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NICE updates symptoms list in draft new child UTI guidance

NICE has updated and streamlined its list of symptoms suggestive of urinary tract infection (UTI) in babies, children and young people under 16.

The draft recommendations currently out for consultation also place more emphasis on urine testing when signs suggest a UTI is more likely than not, and where the GP has a suspicion of a UTI but symptoms are absent.

Symptoms are no longer broken down by age and include painful urination or more frequent urination, new bedwetting, foul smelling urine or darker urine, reduced fluid intake, fever, shivering, abdominal pain, and previous history of UTIs.

Some symptoms in the previous guidance, such as lethargy and vomiting have been removed.

But NICE stresses that the list is not exhaustive and should be used alongside clinical judgement.

The update also stresses avoiding delay in collection and testing of a urine sample, which if not done at the consultation, needs to be returned within 24 hours.

In outlining the reasons for the changes, the committee said it was important to diagnose UTI quickly and accurately to prevent unnecessary suffering and serious complications.

There is no algorithm for spotting UTIs in this age group that is backed by good evidence but the update would give more certainty about which symptoms and signs make UTI more or less likely, NICE said.

Babies under three months who were unwell with suspected UTI should be seen by a paediatric specialist and have urgent urine cultures done because of the risk of sepsis, as already set out in other NICE guidelines.

For children aged three months to three years, guidance was changed in 2017 to clarify that dipstick testing should be used and antibiotics only started if its leukocyte esterase or nitrite positive or both, with urine cultures also requested.

But more research is needed on the symptoms of UTIs in children aged five to 16 years as many of the studies have been done in young children.

A better understanding is also needed on whether the signs and symptoms of persistent or recurrent UTI differ in those aged under 16 years.

Professor Azeem Majeed, primary care professor at Imperial College London, said GPs would already be aware of the symptoms and signs of a UTI in a child that were set out in the NICE guidance.

‘Using a dipstick test to determine which children need a sample to be sent to a laboratory will increase the likelihood of a positive culture and will be more cost-effective.’

The challenge in babies and young children is getting a timely sample, he added.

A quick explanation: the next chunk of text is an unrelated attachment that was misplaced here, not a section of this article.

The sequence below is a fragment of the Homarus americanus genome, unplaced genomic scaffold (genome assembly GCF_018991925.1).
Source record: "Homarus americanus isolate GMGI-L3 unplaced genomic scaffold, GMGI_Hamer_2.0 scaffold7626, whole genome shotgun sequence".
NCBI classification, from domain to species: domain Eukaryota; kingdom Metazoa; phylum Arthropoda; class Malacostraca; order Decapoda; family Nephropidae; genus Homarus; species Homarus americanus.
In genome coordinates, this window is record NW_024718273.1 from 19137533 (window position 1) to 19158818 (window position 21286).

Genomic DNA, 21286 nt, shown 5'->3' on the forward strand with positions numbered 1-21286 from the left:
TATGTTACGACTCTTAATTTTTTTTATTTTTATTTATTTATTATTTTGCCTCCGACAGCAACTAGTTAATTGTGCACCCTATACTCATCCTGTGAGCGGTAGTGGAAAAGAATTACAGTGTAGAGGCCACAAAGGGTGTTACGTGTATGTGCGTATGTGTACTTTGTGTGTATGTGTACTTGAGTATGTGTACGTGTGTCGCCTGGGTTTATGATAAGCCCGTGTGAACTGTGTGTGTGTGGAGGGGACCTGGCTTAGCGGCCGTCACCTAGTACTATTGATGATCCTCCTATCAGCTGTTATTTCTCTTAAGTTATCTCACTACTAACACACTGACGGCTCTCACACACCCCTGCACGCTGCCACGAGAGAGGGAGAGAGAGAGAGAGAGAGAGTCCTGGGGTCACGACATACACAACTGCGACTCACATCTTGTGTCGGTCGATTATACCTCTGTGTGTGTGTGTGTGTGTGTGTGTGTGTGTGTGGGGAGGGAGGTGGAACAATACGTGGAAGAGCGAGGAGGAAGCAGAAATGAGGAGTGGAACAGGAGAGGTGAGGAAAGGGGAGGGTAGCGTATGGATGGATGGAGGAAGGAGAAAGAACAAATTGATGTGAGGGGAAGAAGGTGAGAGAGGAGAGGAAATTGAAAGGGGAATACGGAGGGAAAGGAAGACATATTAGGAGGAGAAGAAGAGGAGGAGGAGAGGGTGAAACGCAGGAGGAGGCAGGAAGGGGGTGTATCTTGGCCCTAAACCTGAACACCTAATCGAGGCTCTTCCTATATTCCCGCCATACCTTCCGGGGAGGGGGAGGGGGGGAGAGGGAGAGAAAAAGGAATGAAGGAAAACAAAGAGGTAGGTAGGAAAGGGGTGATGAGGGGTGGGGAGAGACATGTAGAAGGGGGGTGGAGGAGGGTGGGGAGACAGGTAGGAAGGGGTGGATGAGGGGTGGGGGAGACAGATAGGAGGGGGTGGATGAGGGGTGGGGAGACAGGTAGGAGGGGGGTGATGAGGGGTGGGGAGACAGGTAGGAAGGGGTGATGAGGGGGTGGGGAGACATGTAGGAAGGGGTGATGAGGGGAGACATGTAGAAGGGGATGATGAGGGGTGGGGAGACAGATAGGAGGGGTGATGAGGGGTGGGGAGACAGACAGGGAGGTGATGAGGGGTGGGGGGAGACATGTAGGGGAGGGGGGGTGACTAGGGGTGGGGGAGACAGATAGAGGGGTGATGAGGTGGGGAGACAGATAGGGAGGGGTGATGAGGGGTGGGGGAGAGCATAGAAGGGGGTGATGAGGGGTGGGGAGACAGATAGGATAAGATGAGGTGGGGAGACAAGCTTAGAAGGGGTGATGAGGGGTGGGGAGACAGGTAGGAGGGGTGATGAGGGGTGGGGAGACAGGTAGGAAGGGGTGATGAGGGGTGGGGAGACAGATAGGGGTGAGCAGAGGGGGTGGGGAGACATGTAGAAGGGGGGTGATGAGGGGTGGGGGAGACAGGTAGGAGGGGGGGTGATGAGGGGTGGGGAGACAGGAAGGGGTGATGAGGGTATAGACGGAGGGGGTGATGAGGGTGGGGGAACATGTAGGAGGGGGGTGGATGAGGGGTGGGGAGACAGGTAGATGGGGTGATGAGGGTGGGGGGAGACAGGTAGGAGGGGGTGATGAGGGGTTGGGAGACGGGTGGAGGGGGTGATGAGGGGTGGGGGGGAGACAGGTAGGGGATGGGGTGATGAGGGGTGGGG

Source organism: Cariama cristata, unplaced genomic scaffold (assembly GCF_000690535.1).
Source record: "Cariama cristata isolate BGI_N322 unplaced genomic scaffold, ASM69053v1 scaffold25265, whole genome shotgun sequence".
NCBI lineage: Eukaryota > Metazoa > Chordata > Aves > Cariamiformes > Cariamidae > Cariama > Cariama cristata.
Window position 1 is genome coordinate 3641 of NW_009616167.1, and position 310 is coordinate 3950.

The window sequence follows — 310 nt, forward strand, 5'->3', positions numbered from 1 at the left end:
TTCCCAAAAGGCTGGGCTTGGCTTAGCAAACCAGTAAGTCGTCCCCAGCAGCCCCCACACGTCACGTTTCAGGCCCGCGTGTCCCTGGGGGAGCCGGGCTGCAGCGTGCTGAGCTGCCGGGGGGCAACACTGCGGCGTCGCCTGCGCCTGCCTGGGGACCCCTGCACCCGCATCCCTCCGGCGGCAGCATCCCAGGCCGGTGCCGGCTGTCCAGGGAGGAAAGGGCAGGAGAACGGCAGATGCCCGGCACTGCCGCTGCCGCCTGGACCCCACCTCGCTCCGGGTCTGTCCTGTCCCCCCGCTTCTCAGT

‘Ideally, parental education is needed so that they obtain a urine sample to bring to the appointment. If not, the urine sample will need to be collected as soon as possible after the consultation.’

New NICE child UTI guidance

Test the urine of babies, children and young people who have symptoms and signs that suggest a urinary tract infection (UTI) is more likely.

  • Test the urine of babies under 3 months who have a fever, as recommended in the section on management by the paediatric specialist in the NICE guideline on fever in under 5s: assessment and initial management
  • Consider testing the urine of babies, children and young people if they are unwell and there is a suspicion of UTI but none of the signs or symptoms listed are present
  • Do not routinely test the urine of babies, children and young people 3 months and over who have symptoms and signs that suggest an infection other than a UTI. If they remain unwell and there is diagnostic uncertainty, consider urine testing.
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Symptoms and signs that suggest a UTI is more likely

  • Painful urination (dysuria)
  • More frequent urination
  • New bedwetting
  • Foul smelling (malodorous) urine
  • Darker urine
  • Reduced fluid intake
  • Fever
  • Shivering
  • Abdominal pain
  • Loin tenderness or suprapubic tenderness
  • Capillary refill lasting longer than 3 seconds
  • Previous history of UTI

Symptoms and signs that suggest a UTI is less likely

  • Absence of painful urination
  • Nappy rash
  • Breathing difficulties
  • Abnormal chest sounds
  • Abnormal ear examination
  • Fever with known alternative cause

Source: NICE

READERS' COMMENTS [1]

Azeem Majeed 25 May, 2022 4:29 pm

There is some guidance for parents on how to collect the urine specimen, such as using a urine collection bag – see https://www.gosh.nhs.uk/conditions-and-treatments/procedures-and-treatments/collecting-urine-sample/